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### Equivalence Classes

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Date: 02/19/99 at 03:41:21
From: Wayne Chow
Subject: Discrete Mathematics

Is there an equivalence class containing exactly 271 elements?
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```
Date: 02/19/99 at 19:22:14
From: Doctor Kate
Subject: Re: Discrete Mathematics

To define an equivalence class, one needs to define an equivalence
relation. There are all sorts of equivalence relations one could use,
particular equivalence relation in mind. I will assume you do not.

Let's define an equivalence relation. Let a and b be numbers.

To say a is equivalent to b, I will write a ~ b.

An equivalence relation is any relation that satisfies these rules:

1)  a ~ a always (this rule is called reflexivity)
2)  if a ~ b, then b ~ a (this is called symmetry)
3)  if a ~ b and b ~ c, then a ~ c (called transitivity)

So there are all sorts of equivalences:

Example 1:

Equals (=) is an equivalence relation because:

1)  a = a all the time
2)  if a = b, b = a
3)  if a = b and b = c, a = c

Example 2:

Let us define a ~ b if a and b have the same sign (let's pretend 0 has
positive sign for the purpose of this example).

For example, 3 ~ 5, 7 ~ 2, -5 ~ -18, but -6 is NOT equivalent to 3.

1)  a has the same sign as a, so a ~ a
2)  if a has the same sign as b, b has the same sign as a
3)  if a has the same sign as b, and b has the same sign as c, a and c
must have the same sign!

Example 3:

We will say a ~ b if a and b have the same remainder when you divide by
three. (Notice that I've just changed what ~ (equivalent) means - it's
different now than in the last example. I can define it in lots of
ways, as long as I follow the three rules for equivalence relations.)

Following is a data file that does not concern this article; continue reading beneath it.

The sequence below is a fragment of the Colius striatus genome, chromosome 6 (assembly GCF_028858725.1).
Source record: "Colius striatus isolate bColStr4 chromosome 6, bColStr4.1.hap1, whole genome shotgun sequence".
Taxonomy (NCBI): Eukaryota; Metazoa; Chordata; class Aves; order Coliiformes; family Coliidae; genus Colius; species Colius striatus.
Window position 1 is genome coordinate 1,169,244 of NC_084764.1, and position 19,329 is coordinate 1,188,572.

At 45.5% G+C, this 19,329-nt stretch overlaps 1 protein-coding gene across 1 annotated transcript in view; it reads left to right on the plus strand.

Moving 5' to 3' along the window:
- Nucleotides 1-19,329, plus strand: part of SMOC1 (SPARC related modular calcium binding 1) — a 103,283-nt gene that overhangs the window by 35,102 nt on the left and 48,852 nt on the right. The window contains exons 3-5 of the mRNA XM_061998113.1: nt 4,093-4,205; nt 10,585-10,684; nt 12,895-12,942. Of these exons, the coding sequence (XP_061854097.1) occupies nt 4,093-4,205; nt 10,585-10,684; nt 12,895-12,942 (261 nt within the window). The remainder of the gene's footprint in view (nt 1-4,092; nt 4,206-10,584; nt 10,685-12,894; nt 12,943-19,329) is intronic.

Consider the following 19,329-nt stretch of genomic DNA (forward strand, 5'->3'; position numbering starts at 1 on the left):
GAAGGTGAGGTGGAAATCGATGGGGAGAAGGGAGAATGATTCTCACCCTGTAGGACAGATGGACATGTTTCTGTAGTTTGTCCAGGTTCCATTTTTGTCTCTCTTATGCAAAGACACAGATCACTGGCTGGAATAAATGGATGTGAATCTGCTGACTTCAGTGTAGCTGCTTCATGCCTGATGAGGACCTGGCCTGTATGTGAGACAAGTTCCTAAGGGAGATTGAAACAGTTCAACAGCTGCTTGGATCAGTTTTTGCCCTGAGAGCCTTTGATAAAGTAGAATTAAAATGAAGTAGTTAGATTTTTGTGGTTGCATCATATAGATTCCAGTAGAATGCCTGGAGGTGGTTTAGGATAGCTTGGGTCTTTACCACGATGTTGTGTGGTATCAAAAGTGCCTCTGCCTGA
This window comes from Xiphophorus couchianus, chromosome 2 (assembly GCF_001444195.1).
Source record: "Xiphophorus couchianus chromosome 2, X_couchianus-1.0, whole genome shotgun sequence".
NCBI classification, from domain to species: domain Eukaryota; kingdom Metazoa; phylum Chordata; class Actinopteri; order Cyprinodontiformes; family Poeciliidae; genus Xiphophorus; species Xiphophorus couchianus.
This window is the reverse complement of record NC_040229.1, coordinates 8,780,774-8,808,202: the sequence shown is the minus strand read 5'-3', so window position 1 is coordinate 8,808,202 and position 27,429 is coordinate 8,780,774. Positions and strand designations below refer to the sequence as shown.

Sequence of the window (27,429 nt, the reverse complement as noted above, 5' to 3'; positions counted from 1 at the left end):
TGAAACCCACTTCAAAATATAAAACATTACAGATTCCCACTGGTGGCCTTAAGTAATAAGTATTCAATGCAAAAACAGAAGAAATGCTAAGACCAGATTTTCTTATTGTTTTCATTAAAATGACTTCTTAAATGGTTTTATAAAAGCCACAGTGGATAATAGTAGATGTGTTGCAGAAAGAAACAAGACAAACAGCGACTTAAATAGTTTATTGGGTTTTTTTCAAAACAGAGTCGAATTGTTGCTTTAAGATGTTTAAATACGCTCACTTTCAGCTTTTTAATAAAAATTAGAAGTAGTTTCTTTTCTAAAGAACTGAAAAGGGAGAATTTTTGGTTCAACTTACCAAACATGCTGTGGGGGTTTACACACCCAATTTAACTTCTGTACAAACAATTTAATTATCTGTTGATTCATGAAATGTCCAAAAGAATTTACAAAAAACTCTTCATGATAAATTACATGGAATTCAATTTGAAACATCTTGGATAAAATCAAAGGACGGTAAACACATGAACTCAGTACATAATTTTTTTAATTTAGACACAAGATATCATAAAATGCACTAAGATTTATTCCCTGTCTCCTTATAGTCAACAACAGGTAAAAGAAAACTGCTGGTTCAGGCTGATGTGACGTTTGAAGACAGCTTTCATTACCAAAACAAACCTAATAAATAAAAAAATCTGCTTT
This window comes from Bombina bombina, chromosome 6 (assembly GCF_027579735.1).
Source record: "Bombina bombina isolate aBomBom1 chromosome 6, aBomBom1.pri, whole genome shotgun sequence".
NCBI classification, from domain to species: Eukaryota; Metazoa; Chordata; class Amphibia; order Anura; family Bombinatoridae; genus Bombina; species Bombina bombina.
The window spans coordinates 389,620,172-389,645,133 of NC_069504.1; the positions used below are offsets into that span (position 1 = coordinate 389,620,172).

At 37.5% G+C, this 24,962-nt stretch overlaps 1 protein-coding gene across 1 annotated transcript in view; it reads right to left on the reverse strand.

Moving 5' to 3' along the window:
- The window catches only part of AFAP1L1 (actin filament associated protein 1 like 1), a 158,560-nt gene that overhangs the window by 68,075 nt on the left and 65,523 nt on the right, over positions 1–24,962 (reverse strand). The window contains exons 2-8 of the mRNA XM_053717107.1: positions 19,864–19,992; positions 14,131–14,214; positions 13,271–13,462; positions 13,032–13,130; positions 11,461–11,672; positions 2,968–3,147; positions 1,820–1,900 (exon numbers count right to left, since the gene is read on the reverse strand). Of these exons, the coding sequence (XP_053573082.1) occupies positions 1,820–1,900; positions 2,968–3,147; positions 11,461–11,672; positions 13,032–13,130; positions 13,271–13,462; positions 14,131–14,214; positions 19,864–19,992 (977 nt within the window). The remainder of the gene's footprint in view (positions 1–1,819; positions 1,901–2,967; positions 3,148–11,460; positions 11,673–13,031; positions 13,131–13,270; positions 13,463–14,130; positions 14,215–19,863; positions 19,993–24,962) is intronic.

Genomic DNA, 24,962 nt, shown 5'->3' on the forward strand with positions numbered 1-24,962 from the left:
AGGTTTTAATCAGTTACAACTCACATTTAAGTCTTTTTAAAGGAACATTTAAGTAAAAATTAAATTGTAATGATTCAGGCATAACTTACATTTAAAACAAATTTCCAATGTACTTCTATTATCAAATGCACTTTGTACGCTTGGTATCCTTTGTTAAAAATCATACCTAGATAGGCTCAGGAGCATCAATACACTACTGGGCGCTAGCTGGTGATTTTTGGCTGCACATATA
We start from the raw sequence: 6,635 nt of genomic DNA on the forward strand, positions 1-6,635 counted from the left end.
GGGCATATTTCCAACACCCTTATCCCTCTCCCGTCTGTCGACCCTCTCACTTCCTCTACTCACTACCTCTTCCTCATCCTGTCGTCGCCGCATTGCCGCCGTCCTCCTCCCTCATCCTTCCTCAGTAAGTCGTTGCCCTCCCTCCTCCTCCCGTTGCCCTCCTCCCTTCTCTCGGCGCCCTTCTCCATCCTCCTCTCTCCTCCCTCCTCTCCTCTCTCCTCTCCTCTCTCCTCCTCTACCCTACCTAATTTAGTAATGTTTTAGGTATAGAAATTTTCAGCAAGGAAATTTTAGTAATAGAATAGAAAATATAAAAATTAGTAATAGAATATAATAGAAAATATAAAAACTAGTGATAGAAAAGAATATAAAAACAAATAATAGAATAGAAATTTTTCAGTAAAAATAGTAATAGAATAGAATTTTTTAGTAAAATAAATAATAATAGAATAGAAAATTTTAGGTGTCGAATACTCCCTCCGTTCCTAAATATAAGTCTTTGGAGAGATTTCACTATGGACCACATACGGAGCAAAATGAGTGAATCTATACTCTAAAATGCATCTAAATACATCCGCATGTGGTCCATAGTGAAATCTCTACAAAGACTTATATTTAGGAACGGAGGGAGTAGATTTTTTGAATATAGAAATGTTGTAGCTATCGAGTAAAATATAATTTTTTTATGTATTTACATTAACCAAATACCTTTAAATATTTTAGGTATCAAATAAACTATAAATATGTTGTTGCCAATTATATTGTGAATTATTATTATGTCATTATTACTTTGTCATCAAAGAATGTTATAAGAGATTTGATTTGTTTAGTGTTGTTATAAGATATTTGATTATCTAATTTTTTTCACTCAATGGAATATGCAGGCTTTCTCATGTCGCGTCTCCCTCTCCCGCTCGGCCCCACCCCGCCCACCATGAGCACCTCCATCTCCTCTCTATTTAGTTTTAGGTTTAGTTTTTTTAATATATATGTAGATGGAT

For example, 3 ~ 6, because both have remainder 0 when you divide by
three. Further, 1 ~ 16, because both have remainder 1 when you divide
by three, but 2 is NOT equivalent to 7 because 2 has remainder 2, but
7 has remainder 1.

For fun, try to check the three rules yourself. Here's the first one:

1)  a ~ a because you always get the same remainder when you divide a
by three (yes, it's really easy).

An equivalence class is a set of things that are equivalent to each
other.

So for '=', every equivalence class is size 1, since the only thing
equivalent (equal) to a is a itself. For the second example, the
equivalence classes are infinitely big, because there are infinitely
many things with positive sign, and infinitely many things with
negative sign.

Now in the third example, what possibilities do we have? We can have
a remainder of 0, 1 or 2, so there are really three equivalence
classes:

1) the things with remainder 0 when you divide by three (multiples
of 3)

2) the things with remainder 1 when you divide by three (like 1, 4,
7, 10...)

3) the things with remainder 2 when you divide by three (like 2, 5,
8, 11...)

But how big are they? They're infinite again.

These are pretty normal examples of equivalence classes, but if you
want to find one with an equivalence class of size 271, what could you
do? Well, we could be silly, for a moment, and define an equivalence
class like this:

Let's talk about the integers. Let a and b be integers.

If a and b are both between 1 and 271, a ~ b. If a and b are both
outside the interval 1 to 271, a ~ b.  If one of a and b is between 1
and 271 and the other is not, a is NOT equivalent to b.

I know it is silly! But it's a perfectly good equivalence relation.
I will let you check the three rules yourself. Now, what equivalence
classes do we have here? Clearly, we have two:

1)  1, 2, 3, .... 271
2)  everything else

And what size does the first one have?  You guessed it.

I can imagine you asking whether there is a less silly example. Dodging
the question of what "silly" means exactly, I will say that there is
not really (well, maybe slightly better, but nothing as nice as my
examples above), if you want to work with integers. However, you can
define equivalence relations on all sorts of sets. You can define
equivalence relations on your socks: all socks of the same colour are
equivalent. So you may have three equivalence classes: grey, blue, and
pink. These equivalence classes probably won't have size 271, but you
never know. They're your socks, not mine.

- Doctor Kate, The Math Forum
http://mathforum.org/dr.math/
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Associated Topics:
High School Discrete Mathematics

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